Hand Lettering Essentials for Beginners | Mary Kate McDevitt | Skillshare

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Mary Kate McDevitt, Lettering and Illustration

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13 Lessons (1h 57m)
    • 1. Introduction

    • 2. Get Started

    • 3. Tools

    • 4. Lettering Warm Up: Part I

    • 5. Lettering Warm Up: Part II

    • 6. Understanding Hand-Drawn Letters

    • 7. More Tips

    • 8. Thumbnails

    • 9. Sketching Part I

    • 10. Sketching Part II

    • 11. Refining Your Sketch

    • 12. Final Inking

    • 13. More Creative Classes on Skillshare

478 students are watching this class

About This Class

Learn the basics of hand lettering with the popular online workshop that's inspired more than 50,000 Skillshare students! Lettering artist Mary Kate McDevitt covers everything beginners need to draw, ink, and transform handwriting into artful drawings.

In this 2-hour class, Mary Kate reveals the first steps of hand lettering and shares how to concept, design, and letter phrases for any use—a poster, magazine, t-shirt, or anything else you might imagine. Over the course of 16 bite-sized video lessons, you'll learn:

  • Researching and Brainstorming
  • Sketching for Lettering
  • Styles for Lettering
  • Inking and Finalizing

The introductory class is filled with links, resources, and project guides to support you along the way. Plus, the class student project gallery is filled with tons of guidance, examples, and tips for guiding your own lettering project.

Sharpen your pencils — it's time to create some lettering!


What You'll Learn

  • Introduction. In this lesson, illustrator Mary Kate McDevitt will take you through her hand lettering process, from concepting to sketching, and finally, refining her work. By the end of the class, you’ll have a framework for projects of your own, whether they be invitation lettering or poster design.
  • Get started. Mary Kate will help you come up with a phrase to illustrate, laying out some guidelines for choosing a phrase that’s short and personal to you. You’ll get tips for gathering reference materials and creating a mood board.
  • Tools. You’ll see the basic tools Mary Kate uses when she comes up with a lettering format, and you’ll learn the different line effects hard vs. soft pencils can create.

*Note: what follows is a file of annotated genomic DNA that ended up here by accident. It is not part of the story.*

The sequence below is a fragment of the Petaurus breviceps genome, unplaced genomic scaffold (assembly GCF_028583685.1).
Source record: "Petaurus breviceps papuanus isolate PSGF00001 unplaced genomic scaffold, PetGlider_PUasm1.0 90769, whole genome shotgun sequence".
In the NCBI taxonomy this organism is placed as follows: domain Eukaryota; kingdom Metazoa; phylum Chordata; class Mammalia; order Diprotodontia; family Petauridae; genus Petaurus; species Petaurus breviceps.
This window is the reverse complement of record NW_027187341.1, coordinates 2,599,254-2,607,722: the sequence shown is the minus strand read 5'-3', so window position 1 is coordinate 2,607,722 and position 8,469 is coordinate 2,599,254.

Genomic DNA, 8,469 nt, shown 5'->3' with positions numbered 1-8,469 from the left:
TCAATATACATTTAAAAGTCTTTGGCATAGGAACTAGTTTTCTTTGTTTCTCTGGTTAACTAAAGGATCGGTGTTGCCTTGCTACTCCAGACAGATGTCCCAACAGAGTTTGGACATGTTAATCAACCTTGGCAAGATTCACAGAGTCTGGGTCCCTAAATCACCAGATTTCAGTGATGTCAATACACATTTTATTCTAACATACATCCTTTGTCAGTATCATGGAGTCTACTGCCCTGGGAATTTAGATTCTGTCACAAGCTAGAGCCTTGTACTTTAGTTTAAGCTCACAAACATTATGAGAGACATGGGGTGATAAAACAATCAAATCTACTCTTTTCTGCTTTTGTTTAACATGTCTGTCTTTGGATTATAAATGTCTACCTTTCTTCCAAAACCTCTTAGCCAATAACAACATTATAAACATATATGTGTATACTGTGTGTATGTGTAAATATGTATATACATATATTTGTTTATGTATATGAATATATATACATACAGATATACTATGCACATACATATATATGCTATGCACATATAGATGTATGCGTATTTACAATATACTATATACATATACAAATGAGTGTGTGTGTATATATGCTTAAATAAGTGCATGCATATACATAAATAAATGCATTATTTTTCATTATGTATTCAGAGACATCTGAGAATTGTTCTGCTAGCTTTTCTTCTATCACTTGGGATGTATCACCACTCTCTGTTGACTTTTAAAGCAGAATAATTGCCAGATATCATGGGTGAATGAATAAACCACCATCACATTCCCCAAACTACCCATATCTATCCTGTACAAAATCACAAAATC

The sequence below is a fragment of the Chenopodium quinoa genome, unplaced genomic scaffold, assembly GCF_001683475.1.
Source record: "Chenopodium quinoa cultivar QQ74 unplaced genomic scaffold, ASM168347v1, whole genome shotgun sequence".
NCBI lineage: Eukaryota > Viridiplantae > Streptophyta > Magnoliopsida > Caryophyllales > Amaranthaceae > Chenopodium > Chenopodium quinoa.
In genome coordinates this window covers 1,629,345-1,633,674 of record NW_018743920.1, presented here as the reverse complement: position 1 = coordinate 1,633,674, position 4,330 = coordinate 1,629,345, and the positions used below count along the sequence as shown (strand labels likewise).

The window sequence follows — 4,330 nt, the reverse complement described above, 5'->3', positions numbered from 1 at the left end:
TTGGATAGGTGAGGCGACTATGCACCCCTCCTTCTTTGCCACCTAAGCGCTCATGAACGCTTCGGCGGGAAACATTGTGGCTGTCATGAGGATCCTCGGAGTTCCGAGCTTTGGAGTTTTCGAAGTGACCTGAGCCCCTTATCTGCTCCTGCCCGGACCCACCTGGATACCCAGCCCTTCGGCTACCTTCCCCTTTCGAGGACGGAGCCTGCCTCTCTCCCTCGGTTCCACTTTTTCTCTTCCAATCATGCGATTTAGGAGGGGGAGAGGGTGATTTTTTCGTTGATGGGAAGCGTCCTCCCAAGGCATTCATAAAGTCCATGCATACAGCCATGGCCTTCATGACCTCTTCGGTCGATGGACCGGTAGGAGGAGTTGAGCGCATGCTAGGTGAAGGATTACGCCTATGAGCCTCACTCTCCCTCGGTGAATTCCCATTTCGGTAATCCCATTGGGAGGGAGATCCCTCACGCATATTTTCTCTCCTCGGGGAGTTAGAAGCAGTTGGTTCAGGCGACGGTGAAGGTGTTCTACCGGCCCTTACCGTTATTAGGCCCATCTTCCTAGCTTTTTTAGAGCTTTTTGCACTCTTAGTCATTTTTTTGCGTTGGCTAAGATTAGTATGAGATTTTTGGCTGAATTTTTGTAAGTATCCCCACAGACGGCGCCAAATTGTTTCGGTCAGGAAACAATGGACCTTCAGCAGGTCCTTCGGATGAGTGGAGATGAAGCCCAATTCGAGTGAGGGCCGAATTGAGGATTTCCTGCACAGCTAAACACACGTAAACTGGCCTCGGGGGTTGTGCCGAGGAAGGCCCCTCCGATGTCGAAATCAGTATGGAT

• Lettering warm up: part 1. You’ll practice your typographic design by experimenting with different font lettering. Mary Kate will show you several writing styles you can choose from: script, in a curve, in a shape, fancy serif, black letter, sans serif, dimensional, representational, and serif.
  • Lettering warm up: part 2. Mary Kate will demonstrate how to use a ruler and compass to make your designs more precise and draw drop shadows.
  • Understanding hand-drawn letters. You’ll learn the four steps for creating intricate type design, and get a lesson in typical beginner hand lettering mistakes.
  • More tips. You’ll get a quick rundown of hand lettering tips as Mary Kate draws the alphabet, from trying new styles to keeping curves smooth and incorporating ornamentation.
  • Thumbnails. Now that you’ve decided on your typography, it’s time to come up with a basic layout for your lettering concept. This is where thumbnails come in. You’ll learn how to draw within small boxes to position your letters and design the overall composition for your sketch.
  • Sketching: part 1. You’ll pick a few of your favorite thumbnails and turn one of them into a sketch. Mary Kate will show you some of her past projects and her sample sketches for this exercise.
  • Sketching: part 2. You’ll learn how Mary Kate designs a book cover, starting with pencil guidelines that help her space out the different words in her chosen phrase. Next, you’ll explore how to incorporate other images into your design, appropriately weighting words and images in your final sketch. You’ll see how to fill a blank page by balancing your text and the lights and darks in your design. During this step, you will continue to rely on your mood board for design flourishes and background imagery.
  • Refining your sketch. You’ll learn how to use a light table to create a less rough version of your sketch. This is the time to make final touches, like throwing in extra details and tightening up the images from your first draft.
  • Final inking. You’ll watch as Mary Kate uses the light box once again, this time to ink her drawing. She’ll teach you how to address mistakes that crop up at this point in the process by making final adjustments when you upload your inked drawing to the computer.

Be sure to explore all of Mary Kate McDevitt's lettering classes on Skillshare!



Sample Lettering Images